In today’s world, Owensboro companies need dependable Internet access. It is the lifeblood of their organization. All companies rely on reliable and quick access to The Internet. This is true irrespective of how large or small the company.
Our dependence on access to The Internet will continue to grow in the coming months and years.
From email messaging to information sharing, e-commerce to archiving data, and voice over IP to video chat, the net is omnipresent. What can best meet your needs? Will a cable modem be adequate? It could be that you need Metro Ethernet. Gigabit Internet? Your Owensboro, Kentucky company probably needs a 5 Meg Internet circuit, 10 Meg access to The Internet, a 50 Meg circuit, or a 100 Meg access to The web point but which one is best?
You must, before selecting a service, assess the actual needs of your business. Is the internet primarily used for emailing or web surfing? Is the internet used for real-time data connection with servers in the cloud? Do remote sites count on you hosting the data in Owensboro?
What if your high-speed Internet is disrupted by an outage? What will happen to your company? What about the downtime that results? Can your business afford that? How much uptime is essential to your business? Ask yourself these questions before making any purchases. The answers will help you determine what is right for you.
High-speed access to the internet is something all companies need. An analysis of the costs and benefits should be done prior to choosing the broadband internet that is correct for your business. While many providers like to spout technical terminologies such as:
… do not lose sight of the real issues: what are the capabilities and technical solutions you need to best serve your company?
Companies in Owensboro, Kentucky need access to the internet for their employees. Some companies may need it only for a few people and others may need it for the entire workforce. It may be needed for business research, to order office supplies or other reasons.
The best solution may rely on how many employees you have. An Internet circuit of 5 -10 megabytes might be enough for your company if you only have a few people working for you. If you have more than that, you may need more.
Do your employees primarily use an intranet system? If so, you may not need much high-speed Internet service. When they are frequently downloading things, whether documents, graphics or videos, however, speed is necessary for efficient job performance.
Do you perform backups at your company? When you do remote backups from every workstation, which you should, you must support multiple and simultaneous connections to the web in order to sync your backup data.
Does your business use a file sharing service? DropBox? Google drive? When you save a file it is pushed to the cloud. Then it is synched to the computer or computers of someone else. In order to ensure that all of your functions work properly, in addition to file sharing, you must have sufficient bandwidth.
Your business location may cause you to think about high-speed organization access to The net such as Metro Ethernet and/or gigabit Internet. They are usually contained in “lit buildings” in Owensboro, Kentucky that have already been wired by a carrier. If you’d like to install high-speed Internet in your office, you should know that it might be more affordable than you realize.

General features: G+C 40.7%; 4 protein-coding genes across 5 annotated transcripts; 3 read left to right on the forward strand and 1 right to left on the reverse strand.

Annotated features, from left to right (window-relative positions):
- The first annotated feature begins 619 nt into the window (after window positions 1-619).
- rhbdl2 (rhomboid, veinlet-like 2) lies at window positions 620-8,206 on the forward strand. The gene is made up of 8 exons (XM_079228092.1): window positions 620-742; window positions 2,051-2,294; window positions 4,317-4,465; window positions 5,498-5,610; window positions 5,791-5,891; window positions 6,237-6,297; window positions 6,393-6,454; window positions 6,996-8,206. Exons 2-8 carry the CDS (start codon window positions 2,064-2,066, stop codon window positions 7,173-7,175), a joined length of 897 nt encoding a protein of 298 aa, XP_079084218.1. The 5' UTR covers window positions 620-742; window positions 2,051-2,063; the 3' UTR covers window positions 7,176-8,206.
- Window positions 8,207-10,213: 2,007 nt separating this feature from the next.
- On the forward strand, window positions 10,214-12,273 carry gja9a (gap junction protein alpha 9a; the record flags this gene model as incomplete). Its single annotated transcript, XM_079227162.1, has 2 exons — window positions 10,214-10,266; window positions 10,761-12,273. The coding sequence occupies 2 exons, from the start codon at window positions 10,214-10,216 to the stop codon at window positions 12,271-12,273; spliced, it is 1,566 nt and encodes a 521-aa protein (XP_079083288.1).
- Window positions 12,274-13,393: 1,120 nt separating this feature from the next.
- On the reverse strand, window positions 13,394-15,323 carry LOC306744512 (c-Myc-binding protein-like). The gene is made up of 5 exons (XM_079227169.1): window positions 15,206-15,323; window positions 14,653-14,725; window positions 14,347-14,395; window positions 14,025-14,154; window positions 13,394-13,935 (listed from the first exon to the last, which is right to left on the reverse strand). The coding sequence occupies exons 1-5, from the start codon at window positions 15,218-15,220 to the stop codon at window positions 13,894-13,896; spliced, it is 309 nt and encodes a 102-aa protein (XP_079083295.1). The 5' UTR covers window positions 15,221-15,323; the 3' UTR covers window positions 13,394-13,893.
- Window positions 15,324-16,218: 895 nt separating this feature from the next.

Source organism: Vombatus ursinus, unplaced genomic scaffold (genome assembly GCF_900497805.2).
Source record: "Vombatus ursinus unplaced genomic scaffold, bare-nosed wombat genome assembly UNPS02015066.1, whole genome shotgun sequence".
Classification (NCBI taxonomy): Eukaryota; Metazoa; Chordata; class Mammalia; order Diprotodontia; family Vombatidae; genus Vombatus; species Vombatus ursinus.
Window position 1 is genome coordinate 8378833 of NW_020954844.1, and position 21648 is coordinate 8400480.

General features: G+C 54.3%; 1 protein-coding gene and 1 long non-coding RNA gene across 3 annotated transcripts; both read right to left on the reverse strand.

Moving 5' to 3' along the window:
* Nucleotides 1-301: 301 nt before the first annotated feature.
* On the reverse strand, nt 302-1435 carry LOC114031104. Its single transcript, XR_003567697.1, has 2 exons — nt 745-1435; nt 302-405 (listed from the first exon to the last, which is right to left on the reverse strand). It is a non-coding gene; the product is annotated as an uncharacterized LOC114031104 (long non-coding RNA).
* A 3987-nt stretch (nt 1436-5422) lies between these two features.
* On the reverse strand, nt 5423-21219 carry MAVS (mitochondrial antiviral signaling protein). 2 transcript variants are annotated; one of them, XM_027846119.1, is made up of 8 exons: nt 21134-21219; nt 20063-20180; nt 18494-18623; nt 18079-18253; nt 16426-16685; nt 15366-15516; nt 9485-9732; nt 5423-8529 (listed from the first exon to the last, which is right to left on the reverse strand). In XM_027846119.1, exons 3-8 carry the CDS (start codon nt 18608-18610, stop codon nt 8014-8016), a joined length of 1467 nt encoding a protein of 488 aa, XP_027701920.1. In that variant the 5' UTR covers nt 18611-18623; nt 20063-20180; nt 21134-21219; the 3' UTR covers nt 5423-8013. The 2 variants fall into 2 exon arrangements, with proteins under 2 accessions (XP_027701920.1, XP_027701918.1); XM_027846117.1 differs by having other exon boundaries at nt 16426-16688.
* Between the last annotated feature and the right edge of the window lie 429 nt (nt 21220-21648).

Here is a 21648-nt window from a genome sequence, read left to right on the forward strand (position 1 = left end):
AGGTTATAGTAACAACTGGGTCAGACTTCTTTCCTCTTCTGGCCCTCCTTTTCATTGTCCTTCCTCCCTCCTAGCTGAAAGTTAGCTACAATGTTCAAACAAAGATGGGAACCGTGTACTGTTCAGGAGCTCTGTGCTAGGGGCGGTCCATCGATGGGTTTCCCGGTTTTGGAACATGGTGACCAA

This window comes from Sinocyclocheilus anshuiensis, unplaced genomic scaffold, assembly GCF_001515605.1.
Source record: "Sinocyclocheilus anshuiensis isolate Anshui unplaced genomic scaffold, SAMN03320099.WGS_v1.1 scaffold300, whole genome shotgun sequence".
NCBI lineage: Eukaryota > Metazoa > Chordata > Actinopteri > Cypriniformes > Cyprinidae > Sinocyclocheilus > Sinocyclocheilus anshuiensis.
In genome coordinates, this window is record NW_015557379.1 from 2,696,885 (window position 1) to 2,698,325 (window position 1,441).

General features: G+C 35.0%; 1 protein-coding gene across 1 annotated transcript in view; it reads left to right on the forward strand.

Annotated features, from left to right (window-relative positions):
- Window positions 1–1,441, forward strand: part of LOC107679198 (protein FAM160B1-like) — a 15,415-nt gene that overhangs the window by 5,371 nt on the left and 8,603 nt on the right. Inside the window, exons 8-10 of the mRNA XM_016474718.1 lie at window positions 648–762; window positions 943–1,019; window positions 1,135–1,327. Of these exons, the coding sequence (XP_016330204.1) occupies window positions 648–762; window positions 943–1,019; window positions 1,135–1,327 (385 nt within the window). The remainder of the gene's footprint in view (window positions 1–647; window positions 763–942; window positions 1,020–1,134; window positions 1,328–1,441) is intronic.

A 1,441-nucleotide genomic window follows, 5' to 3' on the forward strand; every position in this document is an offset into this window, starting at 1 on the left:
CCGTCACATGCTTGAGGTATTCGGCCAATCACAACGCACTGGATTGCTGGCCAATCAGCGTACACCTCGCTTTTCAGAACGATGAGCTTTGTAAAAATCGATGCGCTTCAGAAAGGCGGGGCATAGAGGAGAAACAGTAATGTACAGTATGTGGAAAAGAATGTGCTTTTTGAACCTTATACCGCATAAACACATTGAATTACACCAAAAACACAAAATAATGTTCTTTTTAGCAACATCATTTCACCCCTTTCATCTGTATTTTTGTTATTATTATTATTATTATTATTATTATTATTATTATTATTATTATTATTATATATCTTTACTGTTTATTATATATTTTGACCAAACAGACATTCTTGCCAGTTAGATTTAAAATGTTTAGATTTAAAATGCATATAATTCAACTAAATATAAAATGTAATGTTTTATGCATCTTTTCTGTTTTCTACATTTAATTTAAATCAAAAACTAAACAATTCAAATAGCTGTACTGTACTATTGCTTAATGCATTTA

If you have to bring Metro Ethernet into a new building, it can be expensive but bringing that connection to an office or suite within the building is usually not. In fact, obtaining high-speed access to The web with Metro Ethernet or gigabit Internet can often take 30 days or less depending upon availability.
Does your business host its own servers running websites, APIs or data feeds for other offices or companies outside of your own four walls? Do your headquarters have a hosted Internet application that must be accessed regularly by 40 or 50 branch offices? Perhaps you are in retail and host the point of sale (POS) system for thousands of stores? You may be a law firm hosting data for three or four different offices.
When data, programs, or information is hosted centrally, those outside your office must gain access. People can’t work if you have no Internet connection. Is the intranet solution you are choosing sufficiently reliable? Is it stable enough to support simultaneous connections from different sites?
A cost friendly 10 Meg circuit or even a cable modem may satisfy the needs of a business with a single office that needs to surf the web. High-speed dedicated circuits, Metro Ethernet or gigabit Ethernet are advisable for company headquarters. High-speed alone is not enough. They must also need to be capable of supporting many diverse connections. The support you need could not be provided by a cable modem.
Bringing in a cable modem, which seems to save money, may actually come at a price. Even though you pay less money per month you must consider that the bandwidth you receive may be shared and used by multiple parties in the building. If you subscribe to a cable modem with a 30-megabyte connection, you would expect to always be able to reach that high speed. However, it is possible that during peak hours, you won’t. Often, within a given community, cable companies may only deliver a particular amount of bandwidth. That amount of bandwidth must be shared with different buildings and with the tenants housed within. The 30-meg speed you are capped out sounds good but it is possible that you will never reach that speed during organization hours. Do you care if you only get 6 when you were set up to expect 30?
You can sign up for dedicated and guaranteed bandwidth from some carriers. In this scenario, the bandwidth is fully allocated to you and your company or organization. No one else uses it. The presence of numerous buildings and tenants should have no effect on your speed. You should receive full capacity of your circuits no matter what the time of day.
You can receive guaranteed bandwidth with Metro Ethernet. You can receive it in increments of five, 10, 50 or one hundred megabyte circuits. Want to reach gigabit speeds? You can by using a gigabit Internet provider.
Here, carriers deliver enough high-speed to the building, so that it can be split among various tenants. The carrier has the right amount so that everyone gets the contracted speed that has been promised.
Despite outstanding Internet bandwidth products offered by carriers in Owensboro, circuits do go down. Ask this question: “what can I do to decrease the likelihood of an outage?